The Tomboulians have a review in Rolling Stone to blame for their addiction to jazz-infused, popish Latin music.
When Lee Tomboulian was 12, he was perusing rock's most respected magazine. In the reviews, he came across an article about an album by Airto, a South American band. That one review led the Tomboulians to their music machine, Circo, and a full-blown exploration of Uruguay's musical lexicon.
"The reviewer, Robert Palmer, said they wrote in 7/4 time and made it groove like the Rolling Stones do in 4/4. It was a really good album and it ended up being important for me."
He bought the album, and loved it. That album led him to another artist, Hugo Fattoruso, who formed a group named Opa with his brother George and a drummer named, of all things, Ringo. Opa was essentially the back up band of Airto.
In 1989, when he was living in Little Rock, Ark., Lee started a group, Circo Verde. At first, the band was an outlet for a group of musicians who happened to like South American popular music, heavily influenced by the Beatles but laced indelibly with South American quirks. If the lyrics seems overly opaque, it's because the country's military dictatorships silenced musicians' political voices through censorship. Yet the sweetness of the music is what gives the music its humanness.
Almost all the members of Circo are unapologetically American, which affords them a shot at being contrary. They can celebrate sweetness and stomach sentiment and let alt-rock outfits do the sullen, angst-milking act. Besides, the Tomboulians are sure of a seriousness if you just scratch beneath the surface of Uruguayan confections. Ricardo Bozas was himself a minor victim of the military dictatorship in Uruguay setup by America.
Elizabeth found Lee in Little Rock. After working as a solo artist gigging in Texas, Colorado, California, Louisiana, and Nashville, she returned to Arkansas. While traveling the country, she had a variety of collaborative ventures, such as a stint as pianist with the Charles Neville House Band for New Orleans Jazz and Heritage Festival. In Colorado, while working as a soloist opening shows at the Blue Note, she sang with Charlie Musselwhite, Richie Cole, and opened for Tom Scott and the L.A. Express. She enjoyed beating Tom at his favorite dice game after a show in Fort Collins. While in Nashville, she composed and recorded extensively with a horn band, "Whatever It Takes." After returning to Arkansas in 88, she met Lee at a jazz gig in Little Rock.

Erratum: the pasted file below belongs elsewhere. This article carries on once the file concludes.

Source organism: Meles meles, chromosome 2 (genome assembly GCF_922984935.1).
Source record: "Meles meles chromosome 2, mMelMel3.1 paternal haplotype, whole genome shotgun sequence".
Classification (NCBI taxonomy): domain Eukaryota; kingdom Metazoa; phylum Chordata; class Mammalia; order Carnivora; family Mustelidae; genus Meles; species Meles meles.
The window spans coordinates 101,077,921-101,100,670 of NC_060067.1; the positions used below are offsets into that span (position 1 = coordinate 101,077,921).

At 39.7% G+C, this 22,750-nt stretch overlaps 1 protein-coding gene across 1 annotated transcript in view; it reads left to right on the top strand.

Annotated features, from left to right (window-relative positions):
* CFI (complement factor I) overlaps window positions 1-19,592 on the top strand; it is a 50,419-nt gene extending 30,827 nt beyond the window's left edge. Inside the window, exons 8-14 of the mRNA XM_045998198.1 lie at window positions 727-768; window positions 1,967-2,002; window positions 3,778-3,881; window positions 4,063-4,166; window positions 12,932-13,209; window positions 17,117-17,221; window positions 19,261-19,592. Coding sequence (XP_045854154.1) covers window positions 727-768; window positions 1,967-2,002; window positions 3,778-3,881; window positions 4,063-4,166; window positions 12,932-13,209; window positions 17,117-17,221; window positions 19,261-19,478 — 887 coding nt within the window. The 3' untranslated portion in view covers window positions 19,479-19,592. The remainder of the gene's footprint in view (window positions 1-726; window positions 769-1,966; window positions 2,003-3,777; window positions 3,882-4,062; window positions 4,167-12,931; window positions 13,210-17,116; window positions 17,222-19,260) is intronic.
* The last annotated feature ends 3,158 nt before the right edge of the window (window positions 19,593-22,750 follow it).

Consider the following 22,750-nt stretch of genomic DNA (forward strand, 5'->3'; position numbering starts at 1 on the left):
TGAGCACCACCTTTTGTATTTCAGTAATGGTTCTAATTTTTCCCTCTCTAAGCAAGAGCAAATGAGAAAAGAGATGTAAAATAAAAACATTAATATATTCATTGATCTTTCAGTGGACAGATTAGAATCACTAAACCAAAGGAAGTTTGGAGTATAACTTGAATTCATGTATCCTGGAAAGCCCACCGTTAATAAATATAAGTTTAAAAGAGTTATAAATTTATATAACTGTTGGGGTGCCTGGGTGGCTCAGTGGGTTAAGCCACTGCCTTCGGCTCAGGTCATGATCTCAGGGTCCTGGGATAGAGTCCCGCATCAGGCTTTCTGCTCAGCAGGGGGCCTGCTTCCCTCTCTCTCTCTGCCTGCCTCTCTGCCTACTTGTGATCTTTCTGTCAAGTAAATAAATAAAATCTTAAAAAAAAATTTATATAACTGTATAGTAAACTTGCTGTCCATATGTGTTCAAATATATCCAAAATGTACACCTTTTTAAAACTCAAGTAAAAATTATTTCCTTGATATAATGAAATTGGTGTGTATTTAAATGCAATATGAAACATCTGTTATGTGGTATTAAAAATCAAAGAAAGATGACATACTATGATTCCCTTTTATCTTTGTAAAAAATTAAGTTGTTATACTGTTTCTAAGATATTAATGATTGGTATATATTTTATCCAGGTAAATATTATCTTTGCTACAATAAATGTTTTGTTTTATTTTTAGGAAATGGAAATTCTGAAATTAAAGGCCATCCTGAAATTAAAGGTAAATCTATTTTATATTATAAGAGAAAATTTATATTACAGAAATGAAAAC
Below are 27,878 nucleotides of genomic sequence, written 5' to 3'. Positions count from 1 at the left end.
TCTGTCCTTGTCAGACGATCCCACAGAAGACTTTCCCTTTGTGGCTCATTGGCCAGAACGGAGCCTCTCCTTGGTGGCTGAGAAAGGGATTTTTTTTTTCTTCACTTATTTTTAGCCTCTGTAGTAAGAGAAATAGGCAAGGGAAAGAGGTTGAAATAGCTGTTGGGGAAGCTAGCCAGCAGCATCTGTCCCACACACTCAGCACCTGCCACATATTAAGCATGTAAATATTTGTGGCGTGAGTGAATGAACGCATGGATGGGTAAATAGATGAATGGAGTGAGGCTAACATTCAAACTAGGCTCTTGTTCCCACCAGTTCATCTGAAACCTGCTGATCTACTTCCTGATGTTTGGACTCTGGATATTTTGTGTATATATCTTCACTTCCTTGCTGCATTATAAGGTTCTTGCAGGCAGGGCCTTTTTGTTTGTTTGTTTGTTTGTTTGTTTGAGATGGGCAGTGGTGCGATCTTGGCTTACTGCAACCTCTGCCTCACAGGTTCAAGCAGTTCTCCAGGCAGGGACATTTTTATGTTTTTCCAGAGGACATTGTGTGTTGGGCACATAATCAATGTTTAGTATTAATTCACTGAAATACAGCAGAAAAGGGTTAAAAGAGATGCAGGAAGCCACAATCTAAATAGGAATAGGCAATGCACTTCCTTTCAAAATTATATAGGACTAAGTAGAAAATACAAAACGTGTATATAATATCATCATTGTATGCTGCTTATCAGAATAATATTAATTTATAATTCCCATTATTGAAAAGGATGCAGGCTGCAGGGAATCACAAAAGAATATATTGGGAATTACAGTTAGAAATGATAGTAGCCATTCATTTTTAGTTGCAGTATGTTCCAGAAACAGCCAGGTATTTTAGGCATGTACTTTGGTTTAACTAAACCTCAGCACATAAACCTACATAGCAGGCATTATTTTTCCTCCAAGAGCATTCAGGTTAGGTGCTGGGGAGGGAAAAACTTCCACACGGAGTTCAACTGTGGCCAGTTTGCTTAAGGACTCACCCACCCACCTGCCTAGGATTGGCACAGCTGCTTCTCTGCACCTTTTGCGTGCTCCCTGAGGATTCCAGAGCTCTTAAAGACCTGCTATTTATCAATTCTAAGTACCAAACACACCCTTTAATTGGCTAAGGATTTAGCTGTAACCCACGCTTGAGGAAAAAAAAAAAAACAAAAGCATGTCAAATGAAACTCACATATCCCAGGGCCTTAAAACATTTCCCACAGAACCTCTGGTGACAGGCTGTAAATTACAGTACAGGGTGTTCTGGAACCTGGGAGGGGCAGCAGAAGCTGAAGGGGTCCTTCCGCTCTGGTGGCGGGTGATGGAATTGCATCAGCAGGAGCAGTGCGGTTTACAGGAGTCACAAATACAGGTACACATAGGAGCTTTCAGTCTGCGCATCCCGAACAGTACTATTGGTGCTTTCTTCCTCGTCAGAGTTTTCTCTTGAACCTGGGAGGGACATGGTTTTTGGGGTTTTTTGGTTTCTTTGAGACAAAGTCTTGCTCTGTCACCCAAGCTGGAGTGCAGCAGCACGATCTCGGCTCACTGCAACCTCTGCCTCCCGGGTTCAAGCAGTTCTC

"I thought he was doing some interesting things on the piano, and he had a great record collection! Lee expanded my consciousness of South American music way beyond the gorgeous music of Jobim, introducing me to Egberto Gismonti, Elis Regina, Milton Nascimento, Joyce, Toninho Horta, Hermeto, Ivan Lins, and so many great musical wonders of the world."
Elizabeth isn't an ostentatious singer. She is an alto who can turn an effortless soprano. She can handle a lullabye or rise to the occasion when a good jazz tune calls for some range roving. With Circo, she nails the horn parts in unison with wordless vocals. She's a fan of Ella Fitzgerald, Joni Mitchell, black gospel music, along with popular singers of the Americas, north and south.
After Lee's decision to join the University of North Texas Jazz Studies program, the Tomboulians reincarnated Circo in Denton, Texas, happily bringing original music informed by Milton Nascimento to a broader audience in the Dallas-Fort Worth area.
"The main thing is that we like to have fun. We think a lot of people find it fun, too."
Percussion is the ruling muse for Circo, if band percussionist Ricardo Bozas, who is Uruguayan, and drummer Dennis Durick, have anything to say about it. But then bassist Brian Warthen raises up a praising angel or two, jamming some funky poetry into the disc.